In Tennessee, the same laws apply to crash cases whether they involve motorcycles or passenger cars. However, there are a great many additional factors that must be considered in cases where a motorcycle rider has been injured, including who may be held liable and how much each party needs to prove to win compensation. If your attorney does not specifically handle motorcycle crash cases, he may overlook the importance of these differences, resulting in less compensation than you deserve.
Why Motorcycle Accidents Differ From Other Injury Cases
Motorcyclists are over ten times more likely to die in road accidents than drivers of motor vehicles. Nearly 100,000 people are injured every year in motorcycle accidents in the United States, many of whom are often under-compensated for their crash costs due to:
- Severity of injuries. The cost of injuries in motorcycle accident cases is often much higher than in accidents involving two vehicles. Without the safety of steel frames, seatbelts, airbags, and other safety features, motorcyclists are much more vulnerable to injury. It is not uncommon for a motorcyclist to suffer broken bones, traumatic head injury, or loss of a limb in a crash where the driver walks away with minor bumps and bruises.
- Road designs and hazards. The design and condition of a road is more important for a biker than it is for a driver. Ice and debris on the road can be perilous for motorcyclists, while blind corners and uneven terrain make the odds of a motorcycle accident much more likely. Many bikers are unaware that road designers and municipalities can be held liable for causing their accidents.
- Stigma against riders. Many people wrongly perceive motorcyclists as risk-takers or unsafe riders. Unfortunately, this may cause a judge or jury to see the biker as playing more of a role in causing the accident than he or she is responsible for, lowering the amount of compensation awarded.
- Fault considerations. Tennessee’s fault system in injury cases is one of modified comparative negligence, meaning a victim can only recover damages if he is 49% or less to blame for the accident. Motorcyclists are often too injured to recover evidence at the scene, record the names of witnesses, or give police statements at the time of the crash, sacrificing vital evidence that can be used to prove their innocence.
- Insurance company tactics. As motorcycle crashes tend to have higher injury costs, insurance companies are more likely to deny and underpay claims made by motorcyclists. In addition, adjusters are well aware of the public’s bias against motorcycle riders, making it easier for them to pressure victims into accepting less than their claims are worth.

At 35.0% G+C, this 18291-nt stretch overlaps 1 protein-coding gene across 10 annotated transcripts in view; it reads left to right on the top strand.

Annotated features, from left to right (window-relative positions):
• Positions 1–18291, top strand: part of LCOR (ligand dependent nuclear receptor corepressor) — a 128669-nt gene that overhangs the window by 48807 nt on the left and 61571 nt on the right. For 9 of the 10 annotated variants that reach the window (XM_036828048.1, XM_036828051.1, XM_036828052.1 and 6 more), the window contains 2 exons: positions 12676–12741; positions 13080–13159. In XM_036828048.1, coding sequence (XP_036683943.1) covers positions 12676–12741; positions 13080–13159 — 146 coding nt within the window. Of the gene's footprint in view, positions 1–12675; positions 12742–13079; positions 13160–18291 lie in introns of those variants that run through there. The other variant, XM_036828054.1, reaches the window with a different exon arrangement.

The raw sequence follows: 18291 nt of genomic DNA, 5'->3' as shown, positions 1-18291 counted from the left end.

- Manufacturing and repair defects. Many motorcycle accidents are a result of a problem with the overall design of the bike or the quality of its components. If the motorcycle was in some way defective, the rider can pursue a case against the person responsible (such as the maker of the bike, distributor of the defective part, or someone who performed inadequate repairs). Unfortunately, many riders repair their motorcycles as quickly as possible after a crash, destroying vital evidence that could be worth thousands in an injury case.
- Permanent effects. Motorcycle accidents will often result in lifelong paralysis or other permanent consequences for the rider. This may make it impossible for him or her to earn a living, while at the same time causing a sharp increase in medical and living expenses. If the accident is fatal, survivors will have to shoulder the burden of funeral expenses, unpaid medical bills, and other end-of-life costs.
If you have been injured in a motorcycle accident, we can help you get proper compensation for your injury costs, loss of income, property damage, and pain and suffering. Fill out the quick contact form on this page to have the attorneys at GriffithLaw explain your rights in your free case evaluation, or order a free copy of our book, The 10 Worst Mistakes You Can Make With Your Tennessee Injury Case.